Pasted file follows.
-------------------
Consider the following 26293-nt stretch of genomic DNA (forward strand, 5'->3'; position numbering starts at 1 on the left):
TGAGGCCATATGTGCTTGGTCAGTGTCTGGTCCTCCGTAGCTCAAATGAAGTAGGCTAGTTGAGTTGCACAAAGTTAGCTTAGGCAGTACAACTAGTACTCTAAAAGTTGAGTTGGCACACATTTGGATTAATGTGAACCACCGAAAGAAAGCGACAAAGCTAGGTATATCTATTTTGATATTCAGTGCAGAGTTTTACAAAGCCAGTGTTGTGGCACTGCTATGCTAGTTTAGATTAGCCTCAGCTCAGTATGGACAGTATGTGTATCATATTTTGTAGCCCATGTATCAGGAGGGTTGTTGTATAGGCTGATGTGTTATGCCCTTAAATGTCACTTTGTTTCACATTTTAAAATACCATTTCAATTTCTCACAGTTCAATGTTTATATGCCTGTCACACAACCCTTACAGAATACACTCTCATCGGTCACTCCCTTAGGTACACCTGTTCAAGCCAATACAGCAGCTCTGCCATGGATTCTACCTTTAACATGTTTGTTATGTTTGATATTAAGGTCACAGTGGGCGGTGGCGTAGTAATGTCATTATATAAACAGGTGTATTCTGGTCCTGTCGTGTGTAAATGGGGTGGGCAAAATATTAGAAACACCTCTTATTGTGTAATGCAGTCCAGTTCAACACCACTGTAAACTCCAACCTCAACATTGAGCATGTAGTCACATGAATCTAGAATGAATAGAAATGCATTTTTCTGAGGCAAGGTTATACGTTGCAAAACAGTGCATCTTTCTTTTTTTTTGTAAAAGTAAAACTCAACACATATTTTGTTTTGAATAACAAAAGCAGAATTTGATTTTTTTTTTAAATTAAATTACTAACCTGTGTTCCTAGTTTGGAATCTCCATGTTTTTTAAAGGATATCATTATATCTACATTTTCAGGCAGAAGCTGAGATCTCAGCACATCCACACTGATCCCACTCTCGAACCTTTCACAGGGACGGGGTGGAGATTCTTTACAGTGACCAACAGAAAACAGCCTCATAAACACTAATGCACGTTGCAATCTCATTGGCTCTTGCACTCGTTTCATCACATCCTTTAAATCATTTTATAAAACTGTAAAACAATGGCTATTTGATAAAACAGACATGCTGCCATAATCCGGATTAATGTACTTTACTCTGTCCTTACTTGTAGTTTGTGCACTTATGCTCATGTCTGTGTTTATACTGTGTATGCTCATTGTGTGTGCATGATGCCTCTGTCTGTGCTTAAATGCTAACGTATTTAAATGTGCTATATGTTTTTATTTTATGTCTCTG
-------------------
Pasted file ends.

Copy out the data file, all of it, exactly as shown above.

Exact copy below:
Consider the following 26293-nt stretch of genomic DNA (forward strand, 5'->3'; position numbering starts at 1 on the left):
TGAGGCCATATGTGCTTGGTCAGTGTCTGGTCCTCCGTAGCTCAAATGAAGTAGGCTAGTTGAGTTGCACAAAGTTAGCTTAGGCAGTACAACTAGTACTCTAAAAGTTGAGTTGGCACACATTTGGATTAATGTGAACCACCGAAAGAAAGCGACAAAGCTAGGTATATCTATTTTGATATTCAGTGCAGAGTTTTACAAAGCCAGTGTTGTGGCACTGCTATGCTAGTTTAGATTAGCCTCAGCTCAGTATGGACAGTATGTGTATCATATTTTGTAGCCCATGTATCAGGAGGGTTGTTGTATAGGCTGATGTGTTATGCCCTTAAATGTCACTTTGTTTCACATTTTAAAATACCATTTCAATTTCTCACAGTTCAATGTTTATATGCCTGTCACACAACCCTTACAGAATACACTCTCATCGGTCACTCCCTTAGGTACACCTGTTCAAGCCAATACAGCAGCTCTGCCATGGATTCTACCTTTAACATGTTTGTTATGTTTGATATTAAGGTCACAGTGGGCGGTGGCGTAGTAATGTCATTATATAAACAGGTGTATTCTGGTCCTGTCGTGTGTAAATGGGGTGGGCAAAATATTAGAAACACCTCTTATTGTGTAATGCAGTCCAGTTCAACACCACTGTAAACTCCAACCTCAACATTGAGCATGTAGTCACATGAATCTAGAATGAATAGAAATGCATTTTTCTGAGGCAAGGTTATACGTTGCAAAACAGTGCATCTTTCTTTTTTTTTGTAAAAGTAAAACTCAACACATATTTTGTTTTGAATAACAAAAGCAGAATTTGATTTTTTTTTTAAATTAAATTACTAACCTGTGTTCCTAGTTTGGAATCTCCATGTTTTTTAAAGGATATCATTATATCTACATTTTCAGGCAGAAGCTGAGATCTCAGCACATCCACACTGATCCCACTCTCGAACCTTTCACAGGGACGGGGTGGAGATTCTTTACAGTGACCAACAGAAAACAGCCTCATAAACACTAATGCACGTTGCAATCTCATTGGCTCTTGCACTCGTTTCATCACATCCTTTAAATCATTTTATAAAACTGTAAAACAATGGCTATTTGATAAAACAGACATGCTGCCATAATCCGGATTAATGTACTTTACTCTGTCCTTACTTGTAGTTTGTGCACTTATGCTCATGTCTGTGTTTATACTGTGTATGCTCATTGTGTGTGCATGATGCCTCTGTCTGTGCTTAAATGCTAACGTATTTAAATGTGCTATATGTTTTTATTTTATGTCTCTG